Three-dimensional mammography (also called digital breast tomosynthesis, digital tomosynthesis, or just tomosynthesis) creates a three-dimensional picture of the breast using X-rays. Several low-dose images from different angles around the breast are used to create the 3-D picture.
A conventional mammogram creates a two-dimensional image of the breast from two X-ray images of each breast.
Three-dimensional mammography is approved by the U.S. Food and Drug Administration, but isn’t yet considered the standard of care for breast cancer screening. Because it’s relatively new, it’s not available at all hospitals and mammogram facilities.
Still, 3-D mammography technology seems to be being adopted faster throughout the United States than digital mammography was -- about 50% of the facilities in the Breast Cancer Surveillance Consortium now offer 3-D mammograms. The Breast Cancer Surveillance Consortium is a collaborative network of seven mammography registries with linkages to tumor and/or pathology registries. The network is part of the National Cancer Institute.
Several studies have found that 3-D mammograms find more cancers than traditional 2-D mammograms and also reduce the number of false positives.
A false positive is when a mammogram shows an abnormal area that looks like a cancer but turns out to be normal. Ultimately, the news is good: no breast cancer. But the suspicious area usually requires follow-up with more than one doctor, extra tests, and extra procedures, including a possible biopsy. There are psychological, physical, and economic costs that come with a false positive.
The rate of false positives has helped fuel the ongoing debate about the value of screening mammograms, especially for women younger than 50. In October 2015, the American Cancer Society recommended that women at average risk of breast cancer start annual screening mammograms at age 45 (instead of 40).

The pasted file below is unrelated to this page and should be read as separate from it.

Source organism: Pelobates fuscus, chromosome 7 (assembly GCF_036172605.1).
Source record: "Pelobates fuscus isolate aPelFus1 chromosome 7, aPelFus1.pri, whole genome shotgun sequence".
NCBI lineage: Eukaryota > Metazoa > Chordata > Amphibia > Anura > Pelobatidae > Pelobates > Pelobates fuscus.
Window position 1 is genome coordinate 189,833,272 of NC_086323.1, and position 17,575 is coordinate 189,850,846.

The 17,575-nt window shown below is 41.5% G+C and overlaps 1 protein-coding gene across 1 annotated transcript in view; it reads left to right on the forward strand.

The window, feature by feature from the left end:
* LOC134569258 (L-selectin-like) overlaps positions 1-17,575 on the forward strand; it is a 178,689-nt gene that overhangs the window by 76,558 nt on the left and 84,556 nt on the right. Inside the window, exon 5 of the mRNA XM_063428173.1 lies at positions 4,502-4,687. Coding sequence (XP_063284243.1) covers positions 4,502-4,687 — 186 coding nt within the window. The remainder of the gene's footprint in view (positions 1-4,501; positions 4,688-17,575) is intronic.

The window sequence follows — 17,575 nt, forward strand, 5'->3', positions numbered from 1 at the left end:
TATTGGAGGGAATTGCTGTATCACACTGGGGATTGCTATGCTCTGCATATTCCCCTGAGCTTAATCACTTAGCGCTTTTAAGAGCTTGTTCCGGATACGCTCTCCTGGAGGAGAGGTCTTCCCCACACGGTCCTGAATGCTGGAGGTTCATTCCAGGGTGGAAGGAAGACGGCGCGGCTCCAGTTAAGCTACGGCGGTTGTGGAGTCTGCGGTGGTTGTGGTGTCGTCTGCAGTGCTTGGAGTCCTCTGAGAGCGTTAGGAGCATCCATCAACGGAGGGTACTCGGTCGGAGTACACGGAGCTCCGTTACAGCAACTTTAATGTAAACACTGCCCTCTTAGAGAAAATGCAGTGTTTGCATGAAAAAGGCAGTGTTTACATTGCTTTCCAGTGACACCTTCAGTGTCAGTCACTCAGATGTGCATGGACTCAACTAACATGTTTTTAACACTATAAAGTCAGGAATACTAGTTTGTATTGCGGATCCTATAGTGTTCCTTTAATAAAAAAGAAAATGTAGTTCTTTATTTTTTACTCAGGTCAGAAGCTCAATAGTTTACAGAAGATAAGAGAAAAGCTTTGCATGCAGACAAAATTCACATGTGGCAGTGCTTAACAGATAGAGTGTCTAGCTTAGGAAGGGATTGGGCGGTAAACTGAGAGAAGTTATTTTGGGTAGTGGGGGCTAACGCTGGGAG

“The issue for women ages 40 to 49 is that with conventional 2-D mammography there are clearly too many false positives,” said Emily Conant, M.D., chief of breast imaging at the University of Pennsylvania Medical Center and member of the Breastcancer.org Professional Advisory Board. “At the same time, we can't even find some of the cancers on 2-D mammography. Many of the false positives in this age group are because the mammogram is their first or ‘baseline’ with no earlier mammograms to compare it to so the radiologist can say, ‘Oh, that is the way her breasts have always been -- this is just normal for her.’”
Dr. Conant was one of the authors of a 2013 study that found that 3-D mammograms led to more cancers being detected in women ages 40 to 49 while simultaneously reducing the number of false positives.
Results from a new study echo the earlier findings: 3-D mammograms offer better cancer detection and fewer false positives in women who are younger than 50.
The research, “Tomosynthesis Impact on Screening Patients 40 to 49,” was presented on Nov. 27, 2016 at the Radiological Society of North America Annual Meeting.
In the study, the researchers looked at the results of 65,457 breast cancer screening exams done in women younger than 50:
- 45,320 had conventional mammograms
- 20,137 had conventional mammograms plus a 3-D mammogram
The exams were done between Jan. 1 and Dec. 31, 2015. The women were not randomly assigned to get conventional or 3-D mammograms. Still, the researchers said their study reflects the way breast cancer screening is done in a real-world clinic setting.
The false positive rate results:
- 115 per 1,000 women who had only a conventional mammogram had false positive results
- 108 per 1,000 women who had a 3-D mammogram had false positive results
This difference was statistically significant, which means that it was likely due to the difference in the type of mammogram and not just because of chance.
The cancer detection rate results:
- conventional mammography found 2.1 cancers for every 1,000 women screened
- 3-D mammography found 3.1 cancers for every 1,000 women screened
- invasive cancer detection rates improved from 1.2 detected with conventional mammography to 1.8 detected with 3-D mammography
According to Stephen Rose, M.D., chief medical officer of Solis Mammography and lead author of the study, this was a 67% relative increase in invasive cancer detection.
These results offer more evidence that 3-D mammograms find more cancers that traditional 2-D mammograms and may help 3-D mammography become part of routine breast cancer screening.
To learn more about 3-D mammography, including how it’s done and how it’s different from 2-D mammography, visit the Breastcancer.org Digital Tomosynthesis page.
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